Google Drive is a place to store all your files, and Google Photos is a place to store all your photos. On the surface, having these two Google services integrate somewhat makes sense, and today, all your Google Photos end up in Drive and all your Drive photos end up in Google Photos. But this week Google has announced that this integration will be ending soon, citing user feedback that the integration is "confusing." Starting in July, the two services will be separate with photos in one service no longer moving over to the other.
Google Drive's "Backup and Sync" desktop app is Google's equivalent of Dropbox. Install it to your desktop computer, and it will download all your Drive files into a folder and keep that folder synced and up to date. Usually this involved a ton of office files generated by Google Docs and the like, and the Google Photos integration meant that, by default, Drive also tried to download your entire photo collection to every computer you own. While it's hard to fill up a hard drive with office files, the Google Photos folder could be tens or even hundreds of gigabytes depending on how much of a shutterbug you are.
Some users might want to have a local backup of all their photos on all their computers, but others might want to treat Google Photos as just an archival cloud storage service, allowing it to store all their photos in the cloud so they don't have to worry about them. Previously, users that installed Drive to suddenly find their computer filling up with every photo they've ever taken might have been tempted to open a file manager, click on the Google Drive "Photos" folder, and hit "Delete." That was a terrible idea, though. Thanks to the Drive and Photos integration, deleting the Drive "Photos" folder would also wipe out your entire photo collection in Google Photos.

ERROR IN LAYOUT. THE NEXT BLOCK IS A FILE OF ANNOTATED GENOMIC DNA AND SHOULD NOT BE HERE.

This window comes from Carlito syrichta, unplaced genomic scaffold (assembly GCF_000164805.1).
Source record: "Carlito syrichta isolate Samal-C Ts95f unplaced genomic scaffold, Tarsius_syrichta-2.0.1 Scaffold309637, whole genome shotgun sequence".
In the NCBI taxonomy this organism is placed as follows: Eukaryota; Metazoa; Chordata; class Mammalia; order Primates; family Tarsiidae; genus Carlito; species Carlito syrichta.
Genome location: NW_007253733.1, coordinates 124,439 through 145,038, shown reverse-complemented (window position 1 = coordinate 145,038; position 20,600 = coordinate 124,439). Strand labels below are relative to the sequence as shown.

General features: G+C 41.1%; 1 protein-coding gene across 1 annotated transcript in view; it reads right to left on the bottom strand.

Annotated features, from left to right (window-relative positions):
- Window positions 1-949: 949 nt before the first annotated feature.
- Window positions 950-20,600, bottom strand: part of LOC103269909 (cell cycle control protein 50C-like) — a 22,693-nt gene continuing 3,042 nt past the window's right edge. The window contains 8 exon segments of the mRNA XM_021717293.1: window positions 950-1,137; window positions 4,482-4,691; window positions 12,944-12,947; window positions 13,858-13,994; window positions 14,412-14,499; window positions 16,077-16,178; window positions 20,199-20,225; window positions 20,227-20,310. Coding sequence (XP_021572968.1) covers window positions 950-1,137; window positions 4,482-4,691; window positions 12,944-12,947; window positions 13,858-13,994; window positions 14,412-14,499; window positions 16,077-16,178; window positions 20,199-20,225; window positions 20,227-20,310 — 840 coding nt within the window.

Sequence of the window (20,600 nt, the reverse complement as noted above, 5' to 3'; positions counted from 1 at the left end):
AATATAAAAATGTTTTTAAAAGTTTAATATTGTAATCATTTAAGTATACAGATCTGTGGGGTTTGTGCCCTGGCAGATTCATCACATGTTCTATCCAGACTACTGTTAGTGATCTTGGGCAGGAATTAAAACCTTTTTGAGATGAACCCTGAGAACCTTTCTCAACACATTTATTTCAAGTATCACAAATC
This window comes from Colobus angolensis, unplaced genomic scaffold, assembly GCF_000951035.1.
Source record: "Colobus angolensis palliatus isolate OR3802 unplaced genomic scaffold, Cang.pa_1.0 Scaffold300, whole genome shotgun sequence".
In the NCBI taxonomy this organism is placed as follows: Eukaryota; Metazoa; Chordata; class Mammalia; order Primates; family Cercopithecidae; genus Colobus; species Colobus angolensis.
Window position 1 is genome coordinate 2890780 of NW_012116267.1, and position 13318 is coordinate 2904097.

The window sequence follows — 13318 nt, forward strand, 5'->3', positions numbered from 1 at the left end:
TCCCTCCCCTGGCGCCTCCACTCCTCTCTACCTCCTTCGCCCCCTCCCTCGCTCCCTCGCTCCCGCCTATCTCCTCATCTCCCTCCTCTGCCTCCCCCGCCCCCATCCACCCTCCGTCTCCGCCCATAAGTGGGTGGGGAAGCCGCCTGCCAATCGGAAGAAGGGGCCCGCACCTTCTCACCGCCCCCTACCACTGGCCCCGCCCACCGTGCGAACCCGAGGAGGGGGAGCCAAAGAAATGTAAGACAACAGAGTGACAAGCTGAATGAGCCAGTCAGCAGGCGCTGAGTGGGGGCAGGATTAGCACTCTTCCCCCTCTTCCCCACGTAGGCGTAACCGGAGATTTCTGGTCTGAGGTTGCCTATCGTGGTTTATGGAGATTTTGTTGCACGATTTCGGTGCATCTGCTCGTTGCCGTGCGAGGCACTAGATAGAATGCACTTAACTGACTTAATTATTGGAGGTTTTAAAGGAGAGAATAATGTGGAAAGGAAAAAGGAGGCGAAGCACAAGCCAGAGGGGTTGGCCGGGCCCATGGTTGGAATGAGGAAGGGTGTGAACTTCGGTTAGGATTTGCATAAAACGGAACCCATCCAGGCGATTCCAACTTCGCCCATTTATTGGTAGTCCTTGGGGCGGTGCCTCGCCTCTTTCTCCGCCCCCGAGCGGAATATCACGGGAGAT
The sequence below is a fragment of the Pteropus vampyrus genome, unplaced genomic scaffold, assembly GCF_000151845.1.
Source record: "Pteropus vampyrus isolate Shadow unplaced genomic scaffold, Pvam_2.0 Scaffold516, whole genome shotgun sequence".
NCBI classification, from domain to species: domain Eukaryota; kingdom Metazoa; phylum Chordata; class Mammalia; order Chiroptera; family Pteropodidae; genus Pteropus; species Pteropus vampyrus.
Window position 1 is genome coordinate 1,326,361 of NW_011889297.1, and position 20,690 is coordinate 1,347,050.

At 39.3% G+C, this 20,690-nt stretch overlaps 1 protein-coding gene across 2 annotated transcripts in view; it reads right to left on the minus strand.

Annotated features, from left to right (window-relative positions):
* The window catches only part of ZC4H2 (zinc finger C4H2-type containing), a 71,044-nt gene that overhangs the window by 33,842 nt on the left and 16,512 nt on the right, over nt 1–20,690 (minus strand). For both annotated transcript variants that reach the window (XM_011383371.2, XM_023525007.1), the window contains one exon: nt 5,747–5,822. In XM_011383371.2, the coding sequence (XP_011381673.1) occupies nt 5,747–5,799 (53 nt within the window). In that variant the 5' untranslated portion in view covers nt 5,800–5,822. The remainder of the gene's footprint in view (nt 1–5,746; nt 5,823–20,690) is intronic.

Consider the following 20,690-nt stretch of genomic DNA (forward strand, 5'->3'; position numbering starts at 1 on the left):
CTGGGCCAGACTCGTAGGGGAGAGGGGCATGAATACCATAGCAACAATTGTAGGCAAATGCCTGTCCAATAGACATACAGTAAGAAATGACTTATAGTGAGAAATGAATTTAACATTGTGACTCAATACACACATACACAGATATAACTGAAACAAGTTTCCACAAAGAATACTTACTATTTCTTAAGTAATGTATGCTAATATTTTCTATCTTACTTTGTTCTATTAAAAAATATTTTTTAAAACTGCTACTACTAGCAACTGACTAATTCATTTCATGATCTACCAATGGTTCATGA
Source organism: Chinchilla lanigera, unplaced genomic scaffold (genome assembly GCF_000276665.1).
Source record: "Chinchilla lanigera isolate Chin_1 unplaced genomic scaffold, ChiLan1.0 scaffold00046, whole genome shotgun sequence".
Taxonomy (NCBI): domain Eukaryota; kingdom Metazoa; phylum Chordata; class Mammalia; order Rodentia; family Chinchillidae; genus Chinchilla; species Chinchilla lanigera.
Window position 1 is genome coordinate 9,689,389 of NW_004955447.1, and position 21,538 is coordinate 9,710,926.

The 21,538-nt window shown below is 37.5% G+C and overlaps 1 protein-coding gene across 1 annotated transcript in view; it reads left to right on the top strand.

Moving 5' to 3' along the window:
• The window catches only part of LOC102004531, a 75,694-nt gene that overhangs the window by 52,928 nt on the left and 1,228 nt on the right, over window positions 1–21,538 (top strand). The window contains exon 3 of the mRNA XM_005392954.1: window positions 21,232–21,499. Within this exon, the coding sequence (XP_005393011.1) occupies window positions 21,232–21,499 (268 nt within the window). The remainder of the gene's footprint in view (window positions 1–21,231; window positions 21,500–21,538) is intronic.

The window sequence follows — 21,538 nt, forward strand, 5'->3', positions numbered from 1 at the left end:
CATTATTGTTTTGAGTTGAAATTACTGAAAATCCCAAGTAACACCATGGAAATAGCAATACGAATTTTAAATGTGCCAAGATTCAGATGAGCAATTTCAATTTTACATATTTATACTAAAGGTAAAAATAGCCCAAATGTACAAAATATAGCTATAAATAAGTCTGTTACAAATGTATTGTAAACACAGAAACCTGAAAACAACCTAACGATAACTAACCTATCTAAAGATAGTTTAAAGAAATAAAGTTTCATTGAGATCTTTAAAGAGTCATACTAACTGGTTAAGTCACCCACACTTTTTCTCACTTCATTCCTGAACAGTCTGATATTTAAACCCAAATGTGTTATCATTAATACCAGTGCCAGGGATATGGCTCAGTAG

At no point was this connection clearly communicated to users, and Google seems to agree that this is a major problem. The new announcement blog post puts it plainly: "This change is designed to help prevent accidental deletion of items across products."